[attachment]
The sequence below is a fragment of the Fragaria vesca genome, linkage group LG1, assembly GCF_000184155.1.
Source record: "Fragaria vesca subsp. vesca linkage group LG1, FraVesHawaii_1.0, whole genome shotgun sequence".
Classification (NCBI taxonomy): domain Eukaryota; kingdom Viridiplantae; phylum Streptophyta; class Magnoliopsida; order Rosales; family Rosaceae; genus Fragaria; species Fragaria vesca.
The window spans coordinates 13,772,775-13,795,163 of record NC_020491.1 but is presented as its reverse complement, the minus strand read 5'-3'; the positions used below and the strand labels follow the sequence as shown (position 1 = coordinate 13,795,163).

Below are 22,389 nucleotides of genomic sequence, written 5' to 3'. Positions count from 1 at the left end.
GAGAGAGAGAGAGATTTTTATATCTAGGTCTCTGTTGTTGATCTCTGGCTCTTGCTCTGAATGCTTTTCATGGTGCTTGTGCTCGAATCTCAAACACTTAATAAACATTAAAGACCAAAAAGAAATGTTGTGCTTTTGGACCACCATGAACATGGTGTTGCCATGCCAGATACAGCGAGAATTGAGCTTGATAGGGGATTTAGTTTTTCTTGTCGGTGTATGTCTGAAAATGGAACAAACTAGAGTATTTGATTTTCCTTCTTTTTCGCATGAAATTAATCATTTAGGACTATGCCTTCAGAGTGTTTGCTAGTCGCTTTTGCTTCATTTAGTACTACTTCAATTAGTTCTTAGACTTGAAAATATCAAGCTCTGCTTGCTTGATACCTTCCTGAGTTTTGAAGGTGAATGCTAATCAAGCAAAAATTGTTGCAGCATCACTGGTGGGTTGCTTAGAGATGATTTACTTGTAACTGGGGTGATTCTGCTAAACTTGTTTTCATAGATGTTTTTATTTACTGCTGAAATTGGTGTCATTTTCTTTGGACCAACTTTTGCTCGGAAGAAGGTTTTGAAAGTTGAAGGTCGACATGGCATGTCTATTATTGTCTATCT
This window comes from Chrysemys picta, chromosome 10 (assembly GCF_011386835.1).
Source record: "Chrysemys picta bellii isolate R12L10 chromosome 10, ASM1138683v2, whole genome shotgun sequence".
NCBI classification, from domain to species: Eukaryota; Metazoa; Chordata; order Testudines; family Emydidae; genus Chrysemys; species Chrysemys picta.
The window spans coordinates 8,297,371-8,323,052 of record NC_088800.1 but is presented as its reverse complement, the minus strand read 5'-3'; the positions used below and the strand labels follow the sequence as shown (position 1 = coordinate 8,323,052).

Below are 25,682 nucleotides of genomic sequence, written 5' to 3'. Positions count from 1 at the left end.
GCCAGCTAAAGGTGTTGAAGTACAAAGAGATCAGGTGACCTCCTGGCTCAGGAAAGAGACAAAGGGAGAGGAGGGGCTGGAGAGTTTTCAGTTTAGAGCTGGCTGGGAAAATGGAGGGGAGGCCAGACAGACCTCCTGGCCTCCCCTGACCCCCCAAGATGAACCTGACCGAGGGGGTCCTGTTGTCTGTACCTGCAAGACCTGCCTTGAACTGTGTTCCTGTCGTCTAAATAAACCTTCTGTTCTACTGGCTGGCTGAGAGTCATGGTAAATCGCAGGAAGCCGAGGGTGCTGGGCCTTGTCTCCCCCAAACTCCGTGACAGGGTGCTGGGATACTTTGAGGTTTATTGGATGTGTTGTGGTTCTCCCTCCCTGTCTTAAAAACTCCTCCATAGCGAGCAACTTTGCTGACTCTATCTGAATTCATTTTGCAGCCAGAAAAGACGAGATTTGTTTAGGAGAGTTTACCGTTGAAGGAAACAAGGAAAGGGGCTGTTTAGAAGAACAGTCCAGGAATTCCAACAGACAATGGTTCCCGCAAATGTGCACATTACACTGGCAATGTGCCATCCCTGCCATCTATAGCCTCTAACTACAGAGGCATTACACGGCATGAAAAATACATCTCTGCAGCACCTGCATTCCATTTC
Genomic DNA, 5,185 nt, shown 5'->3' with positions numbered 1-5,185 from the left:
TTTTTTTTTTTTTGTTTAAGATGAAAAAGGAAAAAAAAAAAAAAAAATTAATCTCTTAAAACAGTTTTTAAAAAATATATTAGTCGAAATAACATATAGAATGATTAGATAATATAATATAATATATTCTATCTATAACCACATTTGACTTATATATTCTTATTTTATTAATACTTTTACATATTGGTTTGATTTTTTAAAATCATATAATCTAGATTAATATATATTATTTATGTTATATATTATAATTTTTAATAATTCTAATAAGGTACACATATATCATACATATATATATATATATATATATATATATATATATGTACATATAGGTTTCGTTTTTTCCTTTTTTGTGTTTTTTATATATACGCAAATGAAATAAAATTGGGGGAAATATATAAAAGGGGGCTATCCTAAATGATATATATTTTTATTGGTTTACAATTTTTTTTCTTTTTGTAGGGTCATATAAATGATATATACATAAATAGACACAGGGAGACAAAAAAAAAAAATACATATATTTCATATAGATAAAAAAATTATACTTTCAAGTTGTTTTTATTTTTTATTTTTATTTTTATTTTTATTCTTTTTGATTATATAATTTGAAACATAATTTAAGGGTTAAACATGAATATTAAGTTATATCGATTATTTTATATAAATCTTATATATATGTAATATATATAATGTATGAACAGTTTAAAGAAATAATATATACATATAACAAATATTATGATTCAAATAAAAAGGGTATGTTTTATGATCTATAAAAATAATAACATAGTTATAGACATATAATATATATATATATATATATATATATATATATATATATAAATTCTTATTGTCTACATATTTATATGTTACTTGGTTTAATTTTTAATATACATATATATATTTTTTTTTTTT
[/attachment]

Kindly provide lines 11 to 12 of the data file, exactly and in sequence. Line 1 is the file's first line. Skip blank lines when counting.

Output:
Below are 25,682 nucleotides of genomic sequence, written 5' to 3'. Positions count from 1 at the left end.
GCCAGCTAAAGGTGTTGAAGTACAAAGAGATCAGGTGACCTCCTGGCTCAGGAAAGAGACAAAGGGAGAGGAGGGGCTGGAGAGTTTTCAGTTTAGAGCTGGCTGGGAAAATGGAGGGGAGGCCAGACAGACCTCCTGGCCTCCCCTGACCCCCCAAGATGAACCTGACCGAGGGGGTCCTGTTGTCTGTACCTGCAAGACCTGCCTTGAACTGTGTTCCTGTCGTCTAAATAAACCTTCTGTTCTACTGGCTGGCTGAGAGTCATGGTAAATCGCAGGAAGCCGAGGGTGCTGGGCCTTGTCTCCCCCAAACTCCGTGACAGGGTGCTGGGATACTTTGAGGTTTATTGGATGTGTTGTGGTTCTCCCTCCCTGTCTTAAAAACTCCTCCATAGCGAGCAACTTTGCTGACTCTATCTGAATTCATTTTGCAGCCAGAAAAGACGAGATTTGTTTAGGAGAGTTTACCGTTGAAGGAAACAAGGAAAGGGGCTGTTTAGAAGAACAGTCCAGGAATTCCAACAGACAATGGTTCCCGCAAATGTGCACATTACACTGGCAATGTGCCATCCCTGCCATCTATAGCCTCTAACTACAGAGGCATTACACGGCATGAAAAATACATCTCTGCAGCACCTGCATTCCATTTC